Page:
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At the end of the Second World War, child survivors of the Holocaust, living in orphanages and children’s colonies across Europe, began to hunt for surviving parents and other relatives. At the same time, parents and other relatives began to search for these lost children. This is well known – but what is less well known is what happened when surviving family members found each other. We assume that such cases of family reunification must have marked happy endings for child survivors, yet the archival record tells otherwise: surviving parents in many cases did not feel they could provide stable homes for their surviving children, and a considerable number of ‘Jewish war orphans’ living in children’s colonies after the war actually had at least one surviving parent. For other families, life together again proved impossible to maintain, and families reunited only to break apart after a period of months or years. This talk will explore not only why family reunification proved so difficult in the immediate postwar period, but also how children subjectively experienced such events. It will be of relevance not only for those interested in the legacies of the Holocaust, but for anyone interested in separated families in the present.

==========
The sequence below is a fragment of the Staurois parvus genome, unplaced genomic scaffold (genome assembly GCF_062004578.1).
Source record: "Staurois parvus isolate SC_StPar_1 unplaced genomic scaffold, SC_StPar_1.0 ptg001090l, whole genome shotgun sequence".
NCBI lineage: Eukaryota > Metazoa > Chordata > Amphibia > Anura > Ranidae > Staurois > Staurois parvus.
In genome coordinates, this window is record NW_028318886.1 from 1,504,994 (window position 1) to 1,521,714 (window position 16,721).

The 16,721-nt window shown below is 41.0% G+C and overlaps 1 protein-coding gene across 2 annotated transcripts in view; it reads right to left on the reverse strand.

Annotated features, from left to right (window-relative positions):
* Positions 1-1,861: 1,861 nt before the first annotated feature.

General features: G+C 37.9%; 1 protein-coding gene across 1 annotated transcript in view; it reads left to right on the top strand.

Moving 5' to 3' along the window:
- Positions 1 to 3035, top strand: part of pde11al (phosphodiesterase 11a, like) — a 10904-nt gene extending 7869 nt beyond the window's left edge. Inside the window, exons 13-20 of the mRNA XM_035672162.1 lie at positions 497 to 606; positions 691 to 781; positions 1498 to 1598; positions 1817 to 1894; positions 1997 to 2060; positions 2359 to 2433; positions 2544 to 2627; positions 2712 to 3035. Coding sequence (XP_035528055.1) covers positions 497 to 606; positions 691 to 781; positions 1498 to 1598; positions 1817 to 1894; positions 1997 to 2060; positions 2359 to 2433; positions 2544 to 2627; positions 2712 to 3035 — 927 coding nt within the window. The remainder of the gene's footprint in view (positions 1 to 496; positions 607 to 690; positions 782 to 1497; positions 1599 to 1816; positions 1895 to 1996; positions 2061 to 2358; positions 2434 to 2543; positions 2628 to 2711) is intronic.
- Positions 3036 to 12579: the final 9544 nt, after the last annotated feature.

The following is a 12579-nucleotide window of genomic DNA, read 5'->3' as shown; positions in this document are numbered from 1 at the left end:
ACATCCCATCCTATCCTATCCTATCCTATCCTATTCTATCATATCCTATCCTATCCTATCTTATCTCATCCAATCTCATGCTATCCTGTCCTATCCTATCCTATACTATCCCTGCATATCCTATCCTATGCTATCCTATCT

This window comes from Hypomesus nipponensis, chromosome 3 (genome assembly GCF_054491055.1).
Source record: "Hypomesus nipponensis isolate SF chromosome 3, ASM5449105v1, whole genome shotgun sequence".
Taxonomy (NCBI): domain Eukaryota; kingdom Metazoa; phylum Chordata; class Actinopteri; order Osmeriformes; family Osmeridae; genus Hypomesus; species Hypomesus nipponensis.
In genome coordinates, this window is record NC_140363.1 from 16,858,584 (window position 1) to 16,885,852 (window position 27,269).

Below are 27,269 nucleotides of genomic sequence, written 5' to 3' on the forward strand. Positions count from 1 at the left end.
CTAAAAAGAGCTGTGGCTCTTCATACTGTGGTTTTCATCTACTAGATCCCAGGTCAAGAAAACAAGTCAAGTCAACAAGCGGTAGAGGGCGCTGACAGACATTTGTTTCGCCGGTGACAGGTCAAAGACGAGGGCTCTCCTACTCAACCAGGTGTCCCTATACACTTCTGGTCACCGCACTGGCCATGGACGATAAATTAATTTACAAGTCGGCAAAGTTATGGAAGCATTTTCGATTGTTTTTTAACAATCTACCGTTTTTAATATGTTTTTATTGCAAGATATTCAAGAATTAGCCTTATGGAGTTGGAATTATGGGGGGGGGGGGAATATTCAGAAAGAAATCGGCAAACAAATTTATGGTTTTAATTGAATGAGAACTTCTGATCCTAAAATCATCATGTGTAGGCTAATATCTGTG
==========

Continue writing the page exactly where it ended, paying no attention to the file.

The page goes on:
Offered in collaboration with The British Association for Holocaust Studies
Rebecca Clifford is Professor of European Transnational History at the University of Durham. Her most recent book, Survivors: Children’s Lives After the Holocaust (Yale, 2020) explores the postwar lives and memories of child Holocaust survivors. It was a finalist for the Cundill History Prize, shortlisted for the Wolfson History Prize, winner of the Canadian Jewish Literary Awards Scholarship Prize, and named a Book of the Year by the Telegraph (2020) and the Globe and Mail (Canada; 2021).
Photo credit: Erika Tanith for the Cundill History Prize